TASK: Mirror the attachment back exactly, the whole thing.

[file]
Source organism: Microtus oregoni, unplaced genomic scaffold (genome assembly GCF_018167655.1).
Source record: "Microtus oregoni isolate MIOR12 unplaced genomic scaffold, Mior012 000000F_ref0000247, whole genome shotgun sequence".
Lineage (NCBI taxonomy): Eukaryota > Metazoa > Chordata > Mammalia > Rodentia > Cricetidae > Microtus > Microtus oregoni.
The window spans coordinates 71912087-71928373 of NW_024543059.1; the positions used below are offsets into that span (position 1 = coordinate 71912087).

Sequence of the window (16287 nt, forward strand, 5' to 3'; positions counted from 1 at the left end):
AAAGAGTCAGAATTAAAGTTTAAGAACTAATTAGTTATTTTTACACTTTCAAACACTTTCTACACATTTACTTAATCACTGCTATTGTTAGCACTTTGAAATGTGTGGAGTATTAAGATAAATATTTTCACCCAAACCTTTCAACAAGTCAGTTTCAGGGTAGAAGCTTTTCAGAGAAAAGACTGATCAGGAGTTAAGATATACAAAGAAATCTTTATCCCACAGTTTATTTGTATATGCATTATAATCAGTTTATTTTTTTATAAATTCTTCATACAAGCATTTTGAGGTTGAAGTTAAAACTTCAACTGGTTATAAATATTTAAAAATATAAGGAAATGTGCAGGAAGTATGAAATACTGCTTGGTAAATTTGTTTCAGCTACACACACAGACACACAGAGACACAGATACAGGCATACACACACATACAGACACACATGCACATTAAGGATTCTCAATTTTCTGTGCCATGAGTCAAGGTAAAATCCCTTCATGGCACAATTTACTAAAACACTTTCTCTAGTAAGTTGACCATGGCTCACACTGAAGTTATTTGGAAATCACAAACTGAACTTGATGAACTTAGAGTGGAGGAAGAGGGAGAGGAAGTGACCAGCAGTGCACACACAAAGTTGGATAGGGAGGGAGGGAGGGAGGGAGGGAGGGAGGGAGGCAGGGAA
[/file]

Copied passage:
Source organism: Microtus oregoni, unplaced genomic scaffold (genome assembly GCF_018167655.1).
Source record: "Microtus oregoni isolate MIOR12 unplaced genomic scaffold, Mior012 000000F_ref0000247, whole genome shotgun sequence".
Lineage (NCBI taxonomy): Eukaryota > Metazoa > Chordata > Mammalia > Rodentia > Cricetidae > Microtus > Microtus oregoni.
The window spans coordinates 71912087-71928373 of NW_024543059.1; the positions used below are offsets into that span (position 1 = coordinate 71912087).

Sequence of the window (16287 nt, forward strand, 5' to 3'; positions counted from 1 at the left end):
AAAGAGTCAGAATTAAAGTTTAAGAACTAATTAGTTATTTTTACACTTTCAAACACTTTCTACACATTTACTTAATCACTGCTATTGTTAGCACTTTGAAATGTGTGGAGTATTAAGATAAATATTTTCACCCAAACCTTTCAACAAGTCAGTTTCAGGGTAGAAGCTTTTCAGAGAAAAGACTGATCAGGAGTTAAGATATACAAAGAAATCTTTATCCCACAGTTTATTTGTATATGCATTATAATCAGTTTATTTTTTTATAAATTCTTCATACAAGCATTTTGAGGTTGAAGTTAAAACTTCAACTGGTTATAAATATTTAAAAATATAAGGAAATGTGCAGGAAGTATGAAATACTGCTTGGTAAATTTGTTTCAGCTACACACACAGACACACAGAGACACAGATACAGGCATACACACACATACAGACACACATGCACATTAAGGATTCTCAATTTTCTGTGCCATGAGTCAAGGTAAAATCCCTTCATGGCACAATTTACTAAAACACTTTCTCTAGTAAGTTGACCATGGCTCACACTGAAGTTATTTGGAAATCACAAACTGAACTTGATGAACTTAGAGTGGAGGAAGAGGGAGAGGAAGTGACCAGCAGTGCACACACAAAGTTGGATAGGGAGGGAGGGAGGGAGGGAGGGAGGGAGGGAGGCAGGGAA